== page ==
In the 1980s, Palladium Books got the license to two (at the time) popular properties. One of them was Teenage Mutant Ninja Turtles, and the other was Robotech. Outside of the company's flagship (which didn't drop until 1990), these two were big drivers for the company's increase in profile and the success it signifies. In time, both licenses expired and the product lines allowed to go out of print.
To make use of the former, Palladium rebranded that game to After The Bomb and focused upon the post-apocalyptic setting option of the old line. That wasn't an option for the latter, so a new license got sought; when the (second) aborted sequel came, Palladium got that license and Robotech: The Shadow Chronicles hit the shelves.
I remember how many things Palladium got wrong with the original edition, above and beyond the necessity to conform to the licensor's setting bible vs. the original series' bibles. (e.g. The Beta Fighter all wrong) Now? Mostly fixed, and within the tolerance allowed for (original series) vs. Robotech. The rules are in the wrong place again (the back), so all of those Character Creation and such game info has no context due to contents being out of proper order. The original printings were Digest Format; newer ones are back to the old 8.5x11 format Palladium built its business with- and it doesn't matter which you get.
The other obvious catch is that the rulebook defaults to the Shadow Chronicles setting, with the more popular stuff from the original series shunted into supplementary material. That's how the license works, so I can't be mad. If you want to get your Valkyrie on, you're buying two books; same for you wanting to get your Hovertank action, or being anti-Inbit partisans. (Sentinels fans, on the other hand, have to make due with just the rulebook for now- or find a used copy of the old Sentinels book.) Or you can make up your own using fan sites, wikis, and hacking together your own ruleset- in which case you're just two steps behind Palladium anyway.
What neither the old edition nor the new edition does is address the elephant in the room: D&D-style dynamics rarely work in Real Robot mecha show settings. It's no surprise, therefore, that practical gaming focuses on the Invid Invasion or otherwise seeks to replicate those dynamics. Why? Because partisan cells are (current) D&D-paradigm-friendly and formal military units are not. That doesn mean that you can't make it work, but rather that you have to use another approach.
A mech pilot is no different than a tanker or a fighter jock; they are there to work the controls as they fulfill specific military objectives within a short interval of time- minutes or hours vs. days or longer (i.e. a specific sortie). You don't mix tankers, fighter jocks, mechanics, and grunts together into a squad or platoon-sized party. That only happens when the ordinary function of the military institution breaks down, and it's meant to be a temporary affair.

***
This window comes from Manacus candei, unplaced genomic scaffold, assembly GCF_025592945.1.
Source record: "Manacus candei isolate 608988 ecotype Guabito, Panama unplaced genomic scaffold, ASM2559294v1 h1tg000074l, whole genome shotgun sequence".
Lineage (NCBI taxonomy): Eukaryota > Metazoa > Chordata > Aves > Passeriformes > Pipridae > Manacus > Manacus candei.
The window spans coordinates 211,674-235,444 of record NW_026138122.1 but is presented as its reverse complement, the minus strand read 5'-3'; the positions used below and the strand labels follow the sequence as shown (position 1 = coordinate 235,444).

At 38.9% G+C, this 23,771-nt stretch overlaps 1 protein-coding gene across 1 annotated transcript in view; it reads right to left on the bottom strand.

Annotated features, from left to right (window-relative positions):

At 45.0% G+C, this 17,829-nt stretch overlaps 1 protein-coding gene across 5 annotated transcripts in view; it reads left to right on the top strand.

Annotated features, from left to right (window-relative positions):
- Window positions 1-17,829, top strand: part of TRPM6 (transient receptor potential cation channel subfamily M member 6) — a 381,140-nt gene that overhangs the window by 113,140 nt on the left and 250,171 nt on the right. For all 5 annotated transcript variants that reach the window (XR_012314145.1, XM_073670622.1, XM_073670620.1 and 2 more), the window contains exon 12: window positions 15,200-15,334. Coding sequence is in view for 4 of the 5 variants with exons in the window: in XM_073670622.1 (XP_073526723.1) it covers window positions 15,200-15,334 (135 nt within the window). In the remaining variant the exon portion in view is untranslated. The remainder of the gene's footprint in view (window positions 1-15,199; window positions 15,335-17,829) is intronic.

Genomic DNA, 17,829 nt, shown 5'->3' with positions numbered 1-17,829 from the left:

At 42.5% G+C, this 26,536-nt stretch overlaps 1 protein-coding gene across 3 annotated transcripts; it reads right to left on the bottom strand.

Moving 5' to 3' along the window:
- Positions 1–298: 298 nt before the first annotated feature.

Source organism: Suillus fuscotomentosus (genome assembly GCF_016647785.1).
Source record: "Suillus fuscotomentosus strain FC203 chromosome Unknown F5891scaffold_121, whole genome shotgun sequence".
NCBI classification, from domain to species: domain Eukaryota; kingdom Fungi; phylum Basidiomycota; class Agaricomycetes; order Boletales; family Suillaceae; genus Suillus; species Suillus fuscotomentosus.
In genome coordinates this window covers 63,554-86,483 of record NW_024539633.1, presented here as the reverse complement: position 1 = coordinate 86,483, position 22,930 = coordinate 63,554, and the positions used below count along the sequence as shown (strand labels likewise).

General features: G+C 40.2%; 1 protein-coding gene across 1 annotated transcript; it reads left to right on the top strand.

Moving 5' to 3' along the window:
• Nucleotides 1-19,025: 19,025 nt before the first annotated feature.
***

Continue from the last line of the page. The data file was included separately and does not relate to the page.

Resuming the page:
How do you get around this? Multiple characters per player. Each one focuses on a different playable space, adapting the way you'd run this as a wargame campaign to the tabletop RPG space. One time you're out clearing the skies with your fighter jocks. The next you're clearing enemy bunkers with your grunts. Intelligence operatives do their thing the session after that.
A similar approach is to open up the table, with an eye towards having people who really like one specific part of the whole to play out that part and pass on the success or failure to other groups who handle other elements of the overall operation- similar to how real militaries work. If you're willing and able to run for multiple groups, this is the model for you; more people get to have their fun, while verisimilitude is maintained.
But, for most, they just want to play this game like they do D&D: stake out a role in the party, and go. You're going to have a bad time in most of the playable spaces that Robotech offers, and no amount of Storygame bullshit will fix that. The result is that this game in particular--and mecha gaming in general--rarely leaves the wargame sphere for RPG Land because of the common gamer's unwillingness to adapt to the setting's circumstances. For them, the game is about being in the mecha--being in their favorite mecha--and fuck everything else because it's boring as shit. Most people won't work for their entertainment, and that includes changing how they approach a given category of game; as "RPG" equals "D&D" for most, they approach all RPGs that way- and that includes game designers and publishers. This is a mistake. Yet, it keeps happening. "Will not work" is why.
I like the game enough to have it on my shelf, but most don't. Too confining and restrictive for many to be enjoyable. A'int that ironic: a game featuring mech piloting that most Mech Pilots don't like.